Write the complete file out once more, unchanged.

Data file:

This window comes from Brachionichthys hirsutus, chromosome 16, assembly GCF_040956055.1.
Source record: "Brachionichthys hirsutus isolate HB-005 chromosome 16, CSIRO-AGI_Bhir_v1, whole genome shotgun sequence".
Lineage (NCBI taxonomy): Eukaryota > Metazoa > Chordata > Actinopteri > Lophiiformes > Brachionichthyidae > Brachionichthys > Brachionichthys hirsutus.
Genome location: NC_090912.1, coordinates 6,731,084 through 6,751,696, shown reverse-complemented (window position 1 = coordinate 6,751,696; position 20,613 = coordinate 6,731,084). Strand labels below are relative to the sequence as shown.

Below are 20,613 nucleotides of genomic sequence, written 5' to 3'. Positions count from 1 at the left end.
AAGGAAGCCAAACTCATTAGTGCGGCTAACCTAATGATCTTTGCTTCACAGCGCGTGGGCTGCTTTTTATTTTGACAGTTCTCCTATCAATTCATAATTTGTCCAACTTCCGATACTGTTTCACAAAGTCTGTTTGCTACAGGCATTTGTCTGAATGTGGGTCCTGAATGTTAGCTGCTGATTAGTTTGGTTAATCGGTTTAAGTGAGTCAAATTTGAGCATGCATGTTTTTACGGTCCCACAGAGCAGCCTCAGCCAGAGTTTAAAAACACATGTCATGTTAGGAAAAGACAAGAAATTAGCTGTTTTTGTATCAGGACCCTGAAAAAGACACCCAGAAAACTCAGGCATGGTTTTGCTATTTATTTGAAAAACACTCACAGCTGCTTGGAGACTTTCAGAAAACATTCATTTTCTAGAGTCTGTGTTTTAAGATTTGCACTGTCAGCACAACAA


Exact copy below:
This window comes from Brachionichthys hirsutus, chromosome 16, assembly GCF_040956055.1.
Source record: "Brachionichthys hirsutus isolate HB-005 chromosome 16, CSIRO-AGI_Bhir_v1, whole genome shotgun sequence".
Lineage (NCBI taxonomy): Eukaryota > Metazoa > Chordata > Actinopteri > Lophiiformes > Brachionichthyidae > Brachionichthys > Brachionichthys hirsutus.
Genome location: NC_090912.1, coordinates 6,731,084 through 6,751,696, shown reverse-complemented (window position 1 = coordinate 6,751,696; position 20,613 = coordinate 6,731,084). Strand labels below are relative to the sequence as shown.

Below are 20,613 nucleotides of genomic sequence, written 5' to 3'. Positions count from 1 at the left end.
AAGGAAGCCAAACTCATTAGTGCGGCTAACCTAATGATCTTTGCTTCACAGCGCGTGGGCTGCTTTTTATTTTGACAGTTCTCCTATCAATTCATAATTTGTCCAACTTCCGATACTGTTTCACAAAGTCTGTTTGCTACAGGCATTTGTCTGAATGTGGGTCCTGAATGTTAGCTGCTGATTAGTTTGGTTAATCGGTTTAAGTGAGTCAAATTTGAGCATGCATGTTTTTACGGTCCCACAGAGCAGCCTCAGCCAGAGTTTAAAAACACATGTCATGTTAGGAAAAGACAAGAAATTAGCTGTTTTTGTATCAGGACCCTGAAAAAGACACCCAGAAAACTCAGGCATGGTTTTGCTATTTATTTGAAAAACACTCACAGCTGCTTGGAGACTTTCAGAAAACATTCATTTTCTAGAGTCTGTGTTTTAAGATTTGCACTGTCAGCACAACAA